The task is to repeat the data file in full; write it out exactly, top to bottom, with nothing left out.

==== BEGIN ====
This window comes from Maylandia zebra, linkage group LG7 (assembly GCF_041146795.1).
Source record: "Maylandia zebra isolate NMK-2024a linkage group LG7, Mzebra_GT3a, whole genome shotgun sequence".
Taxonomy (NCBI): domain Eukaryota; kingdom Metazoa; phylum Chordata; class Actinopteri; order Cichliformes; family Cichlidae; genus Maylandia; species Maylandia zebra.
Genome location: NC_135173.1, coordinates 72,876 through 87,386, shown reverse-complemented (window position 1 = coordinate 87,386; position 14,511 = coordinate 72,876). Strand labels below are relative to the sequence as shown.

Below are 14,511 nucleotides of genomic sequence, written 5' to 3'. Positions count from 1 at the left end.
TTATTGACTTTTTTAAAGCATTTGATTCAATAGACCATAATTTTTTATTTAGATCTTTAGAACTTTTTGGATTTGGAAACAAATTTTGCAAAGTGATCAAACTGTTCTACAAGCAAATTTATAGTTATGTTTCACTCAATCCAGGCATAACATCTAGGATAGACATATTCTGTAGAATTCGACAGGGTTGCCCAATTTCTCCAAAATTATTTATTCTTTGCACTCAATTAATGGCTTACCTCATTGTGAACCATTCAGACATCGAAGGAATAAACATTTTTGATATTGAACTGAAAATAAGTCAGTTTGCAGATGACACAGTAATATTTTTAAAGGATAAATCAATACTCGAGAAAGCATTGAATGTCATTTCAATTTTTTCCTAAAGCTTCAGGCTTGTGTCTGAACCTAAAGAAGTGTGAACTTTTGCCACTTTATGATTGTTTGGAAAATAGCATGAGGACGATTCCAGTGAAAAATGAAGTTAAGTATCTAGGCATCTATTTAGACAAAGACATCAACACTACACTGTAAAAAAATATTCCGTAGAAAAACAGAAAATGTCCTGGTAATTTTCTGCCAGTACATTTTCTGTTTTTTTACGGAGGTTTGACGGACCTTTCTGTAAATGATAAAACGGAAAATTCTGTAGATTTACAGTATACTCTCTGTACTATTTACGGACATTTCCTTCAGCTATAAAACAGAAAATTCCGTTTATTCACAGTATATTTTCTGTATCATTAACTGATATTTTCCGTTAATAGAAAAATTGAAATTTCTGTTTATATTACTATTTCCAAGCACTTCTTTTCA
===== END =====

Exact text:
This window comes from Maylandia zebra, linkage group LG7 (assembly GCF_041146795.1).
Source record: "Maylandia zebra isolate NMK-2024a linkage group LG7, Mzebra_GT3a, whole genome shotgun sequence".
Taxonomy (NCBI): domain Eukaryota; kingdom Metazoa; phylum Chordata; class Actinopteri; order Cichliformes; family Cichlidae; genus Maylandia; species Maylandia zebra.
Genome location: NC_135173.1, coordinates 72,876 through 87,386, shown reverse-complemented (window position 1 = coordinate 87,386; position 14,511 = coordinate 72,876). Strand labels below are relative to the sequence as shown.

Below are 14,511 nucleotides of genomic sequence, written 5' to 3'. Positions count from 1 at the left end.
TTATTGACTTTTTTAAAGCATTTGATTCAATAGACCATAATTTTTTATTTAGATCTTTAGAACTTTTTGGATTTGGAAACAAATTTTGCAAAGTGATCAAACTGTTCTACAAGCAAATTTATAGTTATGTTTCACTCAATCCAGGCATAACATCTAGGATAGACATATTCTGTAGAATTCGACAGGGTTGCCCAATTTCTCCAAAATTATTTATTCTTTGCACTCAATTAATGGCTTACCTCATTGTGAACCATTCAGACATCGAAGGAATAAACATTTTTGATATTGAACTGAAAATAAGTCAGTTTGCAGATGACACAGTAATATTTTTAAAGGATAAATCAATACTCGAGAAAGCATTGAATGTCATTTCAATTTTTTCCTAAAGCTTCAGGCTTGTGTCTGAACCTAAAGAAGTGTGAACTTTTGCCACTTTATGATTGTTTGGAAAATAGCATGAGGACGATTCCAGTGAAAAATGAAGTTAAGTATCTAGGCATCTATTTAGACAAAGACATCAACACTACACTGTAAAAAAATATTCCGTAGAAAAACAGAAAATGTCCTGGTAATTTTCTGCCAGTACATTTTCTGTTTTTTTACGGAGGTTTGACGGACCTTTCTGTAAATGATAAAACGGAAAATTCTGTAGATTTACAGTATACTCTCTGTACTATTTACGGACATTTCCTTCAGCTATAAAACAGAAAATTCCGTTTATTCACAGTATATTTTCTGTATCATTAACTGATATTTTCCGTTAATAGAAAAATTGAAATTTCTGTTTATATTACTATTTCCAAGCACTTCTTTTCA